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Penske Porsche tops Test Day with 1-2

Text: Rick Kiewiet

Images: Porsche,


Penske Porsche has flexed its muscles, claiming the first two spots on the timing sheets of the Le Mans Test Day. Kevin Estre in the #6 noted the fastest time with a 3.26:907. Felipe Nasr was second in the #4 with a 3.27:142. Best of the rest was Brendon Hartley, who put the #8 Toyota GR010 on p3. United Autosports posted the fasted time in LMP2, while TF Sport led the LMGT3 field with their Corvette.



If we take a broader look at the timing sheets, there are a couple of encouraging results for teams that had a challenging season so far. Toyota topped the morning session for example. Kamui Kobayashi steered the #7 over 7 tenths clear of the #6 Porsche. In third and fourth were BMW (#15, Frijns) and Lamborghini (#63, Bortolotti), cars that we haven't seen this far up over the season. In session 2, they were also in the upper part of the charts, with p6 for the #20 BMW, followed by the #63 in p7.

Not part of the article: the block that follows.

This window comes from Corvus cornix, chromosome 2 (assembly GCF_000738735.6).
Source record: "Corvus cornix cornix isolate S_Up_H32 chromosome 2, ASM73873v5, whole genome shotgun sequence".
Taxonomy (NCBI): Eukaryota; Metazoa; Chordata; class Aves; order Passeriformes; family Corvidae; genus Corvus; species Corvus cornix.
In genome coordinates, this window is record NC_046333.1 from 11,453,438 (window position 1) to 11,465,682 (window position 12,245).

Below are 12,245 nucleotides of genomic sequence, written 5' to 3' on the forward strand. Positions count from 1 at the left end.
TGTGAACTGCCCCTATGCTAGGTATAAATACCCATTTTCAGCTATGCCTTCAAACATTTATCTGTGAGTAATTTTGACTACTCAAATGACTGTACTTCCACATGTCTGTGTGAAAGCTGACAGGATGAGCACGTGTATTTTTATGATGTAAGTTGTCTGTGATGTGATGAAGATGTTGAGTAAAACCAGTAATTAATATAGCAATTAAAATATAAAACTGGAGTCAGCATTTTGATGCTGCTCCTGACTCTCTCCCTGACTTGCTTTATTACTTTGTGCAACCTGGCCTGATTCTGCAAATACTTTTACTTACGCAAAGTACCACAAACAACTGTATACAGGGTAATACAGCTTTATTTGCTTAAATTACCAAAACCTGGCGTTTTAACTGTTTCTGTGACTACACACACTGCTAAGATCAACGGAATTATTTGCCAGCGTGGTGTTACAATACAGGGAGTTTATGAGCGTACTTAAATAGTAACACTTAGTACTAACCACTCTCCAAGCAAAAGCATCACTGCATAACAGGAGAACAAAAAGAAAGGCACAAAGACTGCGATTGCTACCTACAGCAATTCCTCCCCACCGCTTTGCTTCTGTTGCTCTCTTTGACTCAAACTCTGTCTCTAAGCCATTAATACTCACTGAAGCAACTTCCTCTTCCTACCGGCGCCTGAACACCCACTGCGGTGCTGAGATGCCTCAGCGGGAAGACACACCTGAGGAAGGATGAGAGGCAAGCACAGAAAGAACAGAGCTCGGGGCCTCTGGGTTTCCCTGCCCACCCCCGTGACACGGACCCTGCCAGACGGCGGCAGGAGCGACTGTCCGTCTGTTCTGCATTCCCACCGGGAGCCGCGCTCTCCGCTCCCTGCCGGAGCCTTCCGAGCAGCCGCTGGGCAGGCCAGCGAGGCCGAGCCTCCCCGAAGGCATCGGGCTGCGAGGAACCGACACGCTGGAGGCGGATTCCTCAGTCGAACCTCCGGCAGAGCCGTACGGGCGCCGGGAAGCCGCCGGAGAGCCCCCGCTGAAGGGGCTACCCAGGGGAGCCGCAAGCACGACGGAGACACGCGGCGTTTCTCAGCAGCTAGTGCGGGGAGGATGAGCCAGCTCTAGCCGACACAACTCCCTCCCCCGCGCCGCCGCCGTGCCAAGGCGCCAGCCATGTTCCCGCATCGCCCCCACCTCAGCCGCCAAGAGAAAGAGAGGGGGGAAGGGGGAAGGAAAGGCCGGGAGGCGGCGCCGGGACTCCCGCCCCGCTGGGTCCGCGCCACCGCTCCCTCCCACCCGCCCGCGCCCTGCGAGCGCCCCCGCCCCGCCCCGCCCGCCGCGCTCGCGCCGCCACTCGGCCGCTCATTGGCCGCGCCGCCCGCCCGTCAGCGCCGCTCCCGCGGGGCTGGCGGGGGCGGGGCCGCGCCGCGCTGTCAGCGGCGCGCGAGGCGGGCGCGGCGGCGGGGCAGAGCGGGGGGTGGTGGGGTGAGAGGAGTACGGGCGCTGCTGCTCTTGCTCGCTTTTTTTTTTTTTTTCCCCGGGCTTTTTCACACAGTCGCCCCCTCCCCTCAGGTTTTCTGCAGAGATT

Last years' winners Ferrari where in the mid-field. Miguel Molina classified the the #50 p5, Yifei Ye put the bright yellow #83 on p8 and the #51 ended up in p12 (Giovinazzi).


United Autosports showed good form with a p2 in the morning session and a fastest time in the afternoon, also the fastest of the day. Job van Uitert in the #28 IDEC Sports Oreca topped the charts in session 1, closely followed by Jarvis. The latter also responsible for the fastest time later in the day.



In LMGT3, Lexus claimed the first two spots in session 1 with their RC F GT3. Both Kelvin van der Linde and Esteban Masson stayed ahead of Sean Geleal in the #31 WRT BMW M4. The afternoon session was topped by TF Sport's #82 Corvette (Baud, 3.59:883), followed by the #27 Heart of Racing Aston Martin (Riberas) and the #31 WRT BMW (Farfus) who both drove a 3.59:920, 0.037s slower on the 8.4 mile track.


It remains questionable of course how relevant today's times are, considering we've seen some professional sand-bagging in previous test days. But what is noteworthy is that the entire Hypercar class is within 3 to 3.5 seconds (if you don't consider the Isotta Fraschini which was 6 seconds off the pace). If you convert this to a 'regular'-length race track, you could say the field is withing 1 to 1.5 seconds of each other. The GT's are even closer together. With lap times averaging just over 4 minutes, the field is within 2 seconds of each other.





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